(Peasants) stood up and announced their profession. It was a roll-call of agricultural failure. The first was a well-digger who travels from village to village. Another worked as a security guard for Reliance Industries, one of India's largest companies, in Delhi. The next was a cloth worker who had lost his job in the city. The fourth had been trying for years without success to join the army. The next two were both menial workers at a hotel in the city of Ahmedabad in the neighbouring state of Gujarat. And so on.  Barely any of the men remain in the village because farming is not enough to make ends meet. 
In China, many hail back to 20th century thinkers such as philosopher Liang Shuming (梁漱溟) for ideas on village reconstruction. More recently intellectuals such as Ou Ning have also tried experimenting with cultural revivals in the countryside as well. Xiong Peiyun's Seeing China Through a Village (《一个村庄里的中国) also documents social issues in an elegiac tone as a writer who left his village for the city. PhD student Yige Dong's gender analysis (《女权视角下的碧山计划》) also sheds light on how we understand the contribution of women to the village economy. India also produced many intellectual discussions surrounding the question of village economies, which I learned from reading Age of Entanglement: German and Indian Intellectuals across Empire.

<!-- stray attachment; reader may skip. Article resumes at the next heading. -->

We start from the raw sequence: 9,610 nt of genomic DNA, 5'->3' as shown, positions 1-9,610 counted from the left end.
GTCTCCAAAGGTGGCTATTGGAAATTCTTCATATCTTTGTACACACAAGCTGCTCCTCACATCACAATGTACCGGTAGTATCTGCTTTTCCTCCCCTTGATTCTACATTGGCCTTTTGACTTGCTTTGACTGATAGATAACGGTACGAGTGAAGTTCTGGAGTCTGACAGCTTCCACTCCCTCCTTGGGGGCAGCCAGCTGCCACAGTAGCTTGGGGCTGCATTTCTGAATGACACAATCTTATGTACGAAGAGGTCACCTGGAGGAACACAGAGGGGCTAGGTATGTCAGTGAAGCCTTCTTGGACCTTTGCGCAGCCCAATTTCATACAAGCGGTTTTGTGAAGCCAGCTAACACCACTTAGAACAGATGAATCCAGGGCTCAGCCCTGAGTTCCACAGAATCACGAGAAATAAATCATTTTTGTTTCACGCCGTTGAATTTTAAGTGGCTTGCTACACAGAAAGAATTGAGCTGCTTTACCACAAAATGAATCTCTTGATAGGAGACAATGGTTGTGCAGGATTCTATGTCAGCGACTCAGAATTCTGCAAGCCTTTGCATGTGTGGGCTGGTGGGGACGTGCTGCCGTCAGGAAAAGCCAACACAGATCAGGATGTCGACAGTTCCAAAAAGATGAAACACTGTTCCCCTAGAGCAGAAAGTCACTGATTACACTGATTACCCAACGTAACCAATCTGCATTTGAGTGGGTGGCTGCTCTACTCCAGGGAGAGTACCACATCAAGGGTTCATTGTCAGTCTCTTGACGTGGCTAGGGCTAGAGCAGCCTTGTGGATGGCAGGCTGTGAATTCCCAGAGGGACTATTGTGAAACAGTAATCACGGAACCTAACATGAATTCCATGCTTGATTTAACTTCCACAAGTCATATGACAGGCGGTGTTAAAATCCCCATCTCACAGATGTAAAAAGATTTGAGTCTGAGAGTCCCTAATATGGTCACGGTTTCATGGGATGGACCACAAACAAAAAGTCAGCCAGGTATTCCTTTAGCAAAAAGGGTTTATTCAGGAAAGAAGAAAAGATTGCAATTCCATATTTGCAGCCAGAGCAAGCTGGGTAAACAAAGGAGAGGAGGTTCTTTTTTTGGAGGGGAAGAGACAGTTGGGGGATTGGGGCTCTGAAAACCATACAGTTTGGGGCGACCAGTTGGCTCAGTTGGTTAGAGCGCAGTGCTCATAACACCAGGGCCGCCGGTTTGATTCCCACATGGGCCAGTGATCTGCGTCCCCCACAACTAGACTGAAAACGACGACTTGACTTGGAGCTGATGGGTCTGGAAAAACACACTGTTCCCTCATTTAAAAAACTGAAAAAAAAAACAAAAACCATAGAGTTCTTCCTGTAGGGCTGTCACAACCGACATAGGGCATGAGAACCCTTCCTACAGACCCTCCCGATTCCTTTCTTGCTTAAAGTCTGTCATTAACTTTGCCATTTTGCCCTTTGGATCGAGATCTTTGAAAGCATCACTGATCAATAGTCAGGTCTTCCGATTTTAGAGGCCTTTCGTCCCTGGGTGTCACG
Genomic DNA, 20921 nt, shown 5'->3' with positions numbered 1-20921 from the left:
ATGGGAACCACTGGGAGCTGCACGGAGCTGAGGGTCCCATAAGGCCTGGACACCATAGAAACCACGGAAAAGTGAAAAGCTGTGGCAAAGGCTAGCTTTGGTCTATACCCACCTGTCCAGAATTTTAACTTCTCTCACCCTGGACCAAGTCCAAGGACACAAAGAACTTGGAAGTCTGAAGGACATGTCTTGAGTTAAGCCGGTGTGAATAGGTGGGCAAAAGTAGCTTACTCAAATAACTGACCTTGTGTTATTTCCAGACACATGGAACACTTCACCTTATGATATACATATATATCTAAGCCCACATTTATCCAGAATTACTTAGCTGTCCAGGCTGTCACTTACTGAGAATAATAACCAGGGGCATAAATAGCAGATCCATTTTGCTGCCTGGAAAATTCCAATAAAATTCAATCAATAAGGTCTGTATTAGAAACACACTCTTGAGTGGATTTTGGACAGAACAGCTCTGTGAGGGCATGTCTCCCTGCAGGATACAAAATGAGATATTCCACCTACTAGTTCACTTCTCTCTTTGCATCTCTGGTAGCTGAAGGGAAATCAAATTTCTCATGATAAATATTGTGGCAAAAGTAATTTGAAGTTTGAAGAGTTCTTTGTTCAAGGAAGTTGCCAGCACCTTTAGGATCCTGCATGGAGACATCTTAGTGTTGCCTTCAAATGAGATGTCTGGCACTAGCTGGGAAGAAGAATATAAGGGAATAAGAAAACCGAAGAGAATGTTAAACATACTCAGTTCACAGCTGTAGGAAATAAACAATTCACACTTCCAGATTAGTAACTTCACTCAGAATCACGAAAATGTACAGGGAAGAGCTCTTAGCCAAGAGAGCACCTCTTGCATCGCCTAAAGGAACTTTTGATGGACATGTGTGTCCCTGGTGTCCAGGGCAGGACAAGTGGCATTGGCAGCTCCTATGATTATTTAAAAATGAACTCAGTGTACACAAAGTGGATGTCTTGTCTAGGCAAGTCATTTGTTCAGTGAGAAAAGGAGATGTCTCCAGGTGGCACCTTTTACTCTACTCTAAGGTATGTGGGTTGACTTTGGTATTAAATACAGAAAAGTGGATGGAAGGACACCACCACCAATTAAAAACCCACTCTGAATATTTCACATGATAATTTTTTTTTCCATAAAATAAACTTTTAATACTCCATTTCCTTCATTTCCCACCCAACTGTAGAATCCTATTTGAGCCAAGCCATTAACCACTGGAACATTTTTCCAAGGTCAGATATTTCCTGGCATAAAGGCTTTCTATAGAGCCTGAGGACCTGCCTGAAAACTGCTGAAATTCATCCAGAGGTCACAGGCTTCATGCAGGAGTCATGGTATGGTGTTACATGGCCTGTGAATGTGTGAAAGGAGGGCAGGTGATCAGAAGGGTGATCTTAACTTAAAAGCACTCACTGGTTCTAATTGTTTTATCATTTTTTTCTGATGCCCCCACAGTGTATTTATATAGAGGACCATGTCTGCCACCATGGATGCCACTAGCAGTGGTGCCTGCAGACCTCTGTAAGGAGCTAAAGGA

During roughly the same era as Liang Shuming, economist and social thinker Radhakamal Mukerjee studied the issue of village development in the 1925. He suggested that the German model of small scale industries could be emulated by India. Radhakamal argued for the power of the Indian village economy, and "the strenuous diffusion of production factors" as an alternative to "Western, city-centered, and finance-driven capitalism." Mukherjee "praised the village and handicraft economies... as well as the benefits it would bring to Indian society." This is distinctly different than a state capital-intensive model proposed by some socialists at the time.
"Radhakamal spoke of 'rurbanization' and the 'cityward drift' that would instigate 'the improvement of the technical conditions of the village, which will satisfy the more intellectual and ambitious of the village youth,'" quotes Kris Manjapura, author of Age of Entanglement. The "co-operative credit" movements in Germany also inspired Radhakamal. He regarded the Germany's model of agricultural reconstruction through decentralized network of expertise and finances was appropriate for India.
In my opinion, Radhakamal would certainly hope to see more initiatives similar to those of Bunker Roy, Aruna Roy, and Nikhil Dey's rural revival projects. In face of globalization, some people find trouble "catching up" with rising costs and standards levels of living. Migrant laborers around the world accept their dismal and disenfranchised conditions of living despite the lack of legal protection. However, one should also reflect on alternative methods, especially when current models of development exploit migrant labor and resources in atrocious ways.